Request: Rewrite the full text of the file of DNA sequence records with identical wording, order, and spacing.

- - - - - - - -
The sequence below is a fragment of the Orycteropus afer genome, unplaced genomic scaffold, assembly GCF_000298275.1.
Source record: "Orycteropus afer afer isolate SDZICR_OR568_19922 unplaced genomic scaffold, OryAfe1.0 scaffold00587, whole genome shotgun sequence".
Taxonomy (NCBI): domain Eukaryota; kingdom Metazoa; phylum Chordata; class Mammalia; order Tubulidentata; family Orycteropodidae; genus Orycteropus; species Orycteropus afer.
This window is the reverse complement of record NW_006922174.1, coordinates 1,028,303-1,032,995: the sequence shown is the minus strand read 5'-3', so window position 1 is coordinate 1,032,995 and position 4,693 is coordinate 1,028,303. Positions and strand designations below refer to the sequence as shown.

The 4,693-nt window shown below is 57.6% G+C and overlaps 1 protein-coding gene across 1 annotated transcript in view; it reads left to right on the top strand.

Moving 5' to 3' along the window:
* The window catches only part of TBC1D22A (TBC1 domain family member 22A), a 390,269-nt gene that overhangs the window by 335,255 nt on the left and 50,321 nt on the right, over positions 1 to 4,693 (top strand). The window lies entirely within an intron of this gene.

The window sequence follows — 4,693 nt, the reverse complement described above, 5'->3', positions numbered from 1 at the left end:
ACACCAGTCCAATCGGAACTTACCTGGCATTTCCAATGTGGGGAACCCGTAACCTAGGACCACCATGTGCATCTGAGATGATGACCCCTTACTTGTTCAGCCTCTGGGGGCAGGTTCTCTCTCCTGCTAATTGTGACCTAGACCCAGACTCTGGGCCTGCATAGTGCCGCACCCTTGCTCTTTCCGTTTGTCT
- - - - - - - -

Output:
The sequence below is a fragment of the Orycteropus afer genome, unplaced genomic scaffold, assembly GCF_000298275.1.
Source record: "Orycteropus afer afer isolate SDZICR_OR568_19922 unplaced genomic scaffold, OryAfe1.0 scaffold00587, whole genome shotgun sequence".
Taxonomy (NCBI): domain Eukaryota; kingdom Metazoa; phylum Chordata; class Mammalia; order Tubulidentata; family Orycteropodidae; genus Orycteropus; species Orycteropus afer.
This window is the reverse complement of record NW_006922174.1, coordinates 1,028,303-1,032,995: the sequence shown is the minus strand read 5'-3', so window position 1 is coordinate 1,032,995 and position 4,693 is coordinate 1,028,303. Positions and strand designations below refer to the sequence as shown.

The 4,693-nt window shown below is 57.6% G+C and overlaps 1 protein-coding gene across 1 annotated transcript in view; it reads left to right on the top strand.

Moving 5' to 3' along the window:
* The window catches only part of TBC1D22A (TBC1 domain family member 22A), a 390,269-nt gene that overhangs the window by 335,255 nt on the left and 50,321 nt on the right, over positions 1 to 4,693 (top strand). The window lies entirely within an intron of this gene.

The window sequence follows — 4,693 nt, the reverse complement described above, 5'->3', positions numbered from 1 at the left end:
ACACCAGTCCAATCGGAACTTACCTGGCATTTCCAATGTGGGGAACCCGTAACCTAGGACCACCATGTGCATCTGAGATGATGACCCCTTACTTGTTCAGCCTCTGGGGGCAGGTTCTCTCTCCTGCTAATTGTGACCTAGACCCAGACTCTGGGCCTGCATAGTGCCGCACCCTTGCTCTTTCCGTTTGTCT